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Problem. A be an $m\times n$ matrix of rank $m$ with $n>m$. If for some nonzero real $\alpha$ we have $$x^tA A^tx=\alpha x^tx ~~~~ \forall x \in \Bbb{R}^m$$ then $A^tA$ has

  1. exactly two distinct eigen values

  2. $0$ as an eigen value with multiplicity $n-m$

  3. $\alpha$ is a non zero eigen value.

  4. exactly two non zero eigen values.

My attempt.

We know, $rank(A^tA)=rank(A)=m$. So, $Nullity(A^tA)=n-m>0$ So, $0$ is an eigen value of $A^tA$ with geometric multiplicity $n-m$. But $A^tA$ is symmetric so is diagonalizable i.e. $0$ is regular. Hence $0$ is an eigen value of (algebraic) multiplicity $n-m$ i.e. Option 2 is correct. (without using the given equation)

Now we have to conclude about the rest. I think for this we have to use the given equation.

I start by checking for the non zero eigen values of $A^tA$ (In fact, $A^tA$ should have $m$ non zero real eigen values)

Let $\lambda$ be a non zero eigen value of $A^tA$. Then there exists a non-null vector $v \in \Bbb{R}^n$ such that $A^tAv=\lambda v$. Now to use the given equation I think we need a vactor $x \in \Bbb{R}^m$. So, I try to choose $x=Av$ in that equation.....But I can't get any conclusion from there...!!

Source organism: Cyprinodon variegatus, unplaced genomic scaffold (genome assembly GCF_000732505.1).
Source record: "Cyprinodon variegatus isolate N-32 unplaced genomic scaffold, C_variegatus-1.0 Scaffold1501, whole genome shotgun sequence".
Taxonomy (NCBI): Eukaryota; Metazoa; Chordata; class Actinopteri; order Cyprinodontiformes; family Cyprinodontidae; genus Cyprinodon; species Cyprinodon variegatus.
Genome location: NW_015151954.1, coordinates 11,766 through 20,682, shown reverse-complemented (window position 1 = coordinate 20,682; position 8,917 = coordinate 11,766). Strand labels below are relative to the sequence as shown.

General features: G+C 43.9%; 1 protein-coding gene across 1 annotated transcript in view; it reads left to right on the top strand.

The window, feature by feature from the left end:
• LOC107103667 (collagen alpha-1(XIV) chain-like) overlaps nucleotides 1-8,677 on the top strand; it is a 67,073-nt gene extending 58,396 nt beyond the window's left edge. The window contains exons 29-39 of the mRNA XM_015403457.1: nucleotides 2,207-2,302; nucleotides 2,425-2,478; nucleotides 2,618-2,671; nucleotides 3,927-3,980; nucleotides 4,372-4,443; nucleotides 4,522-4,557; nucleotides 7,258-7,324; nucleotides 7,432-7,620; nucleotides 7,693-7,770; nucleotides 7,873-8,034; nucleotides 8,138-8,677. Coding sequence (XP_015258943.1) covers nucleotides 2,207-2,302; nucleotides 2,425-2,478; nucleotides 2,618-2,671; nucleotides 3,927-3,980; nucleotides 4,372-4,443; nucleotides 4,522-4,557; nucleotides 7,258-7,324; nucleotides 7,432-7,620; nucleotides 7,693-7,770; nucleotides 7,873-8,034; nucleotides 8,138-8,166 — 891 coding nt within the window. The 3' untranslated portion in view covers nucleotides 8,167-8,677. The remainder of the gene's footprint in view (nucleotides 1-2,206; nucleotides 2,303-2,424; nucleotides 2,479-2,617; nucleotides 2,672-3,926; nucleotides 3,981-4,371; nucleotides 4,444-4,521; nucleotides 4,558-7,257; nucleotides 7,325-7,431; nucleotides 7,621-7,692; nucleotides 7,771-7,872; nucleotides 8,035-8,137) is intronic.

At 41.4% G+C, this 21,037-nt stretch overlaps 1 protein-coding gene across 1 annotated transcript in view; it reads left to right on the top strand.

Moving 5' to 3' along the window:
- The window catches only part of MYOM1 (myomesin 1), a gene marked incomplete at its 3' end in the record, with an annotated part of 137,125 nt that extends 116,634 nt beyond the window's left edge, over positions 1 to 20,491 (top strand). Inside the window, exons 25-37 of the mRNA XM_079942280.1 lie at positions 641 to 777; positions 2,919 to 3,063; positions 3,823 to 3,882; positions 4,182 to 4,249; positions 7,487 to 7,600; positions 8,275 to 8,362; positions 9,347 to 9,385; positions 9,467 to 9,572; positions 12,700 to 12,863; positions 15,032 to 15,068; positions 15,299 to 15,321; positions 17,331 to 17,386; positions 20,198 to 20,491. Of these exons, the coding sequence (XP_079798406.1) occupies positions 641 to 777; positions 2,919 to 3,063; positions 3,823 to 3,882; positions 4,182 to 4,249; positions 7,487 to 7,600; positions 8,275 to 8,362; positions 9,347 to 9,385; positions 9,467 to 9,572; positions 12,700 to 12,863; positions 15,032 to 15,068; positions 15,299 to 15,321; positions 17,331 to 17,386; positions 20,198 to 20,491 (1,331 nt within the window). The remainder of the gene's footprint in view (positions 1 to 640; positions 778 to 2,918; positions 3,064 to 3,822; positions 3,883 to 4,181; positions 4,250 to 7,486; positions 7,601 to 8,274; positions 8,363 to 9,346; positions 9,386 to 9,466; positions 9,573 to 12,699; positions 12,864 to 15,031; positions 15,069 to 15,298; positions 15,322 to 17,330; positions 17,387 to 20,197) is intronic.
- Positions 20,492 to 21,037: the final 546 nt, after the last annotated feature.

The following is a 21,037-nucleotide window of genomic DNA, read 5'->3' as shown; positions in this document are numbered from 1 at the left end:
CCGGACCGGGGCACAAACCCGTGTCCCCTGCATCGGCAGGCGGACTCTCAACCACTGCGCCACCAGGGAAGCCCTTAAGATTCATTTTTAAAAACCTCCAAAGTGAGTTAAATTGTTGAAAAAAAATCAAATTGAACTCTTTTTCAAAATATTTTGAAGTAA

Any help is appreciated. Thank you.

N.B: This question has an answer here. But I cannot find out how to use $AA^t=\alpha I$ further.

EDIT: Well, I have found a way to proceed further:

Let $\lambda$ be a non-zero eigen value of $A^tA$. Then it can be proved it is also an eigen value of $AA^t$ (see here). Therefore, there exits a non-zero vector $v \in \Bbb{R}^m$ such that $AA^tv=\lambda v$. Again from the given equation we have, $v^tAA^tv=\alpha v^tv$, i.e., $v^t(AA^tv)=\alpha v^tv$, or, $\lambda v^tv=\alpha v^tv$ this implies, $\lambda = \alpha$.

Hence the only non-zero eigen value of $A^tA$ is $\alpha$.

So, finally Correct options are $1,2$ and $3$.

Please tell me whether I am right or made any mistake?

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Your logic looks good to me, though it can be done more simply than you have it. You were on the right track with setting $x = Av$. Then $$A^tx = A^tAv = \lambda v\\AA^tx = \lambda Av = \lambda x\\x^tAA^tx = \lambda x^tx\\\alpha x^tx = \lambda x^tx$$ Since $\|x\| \ne 0$, we have $\lambda = \alpha$.

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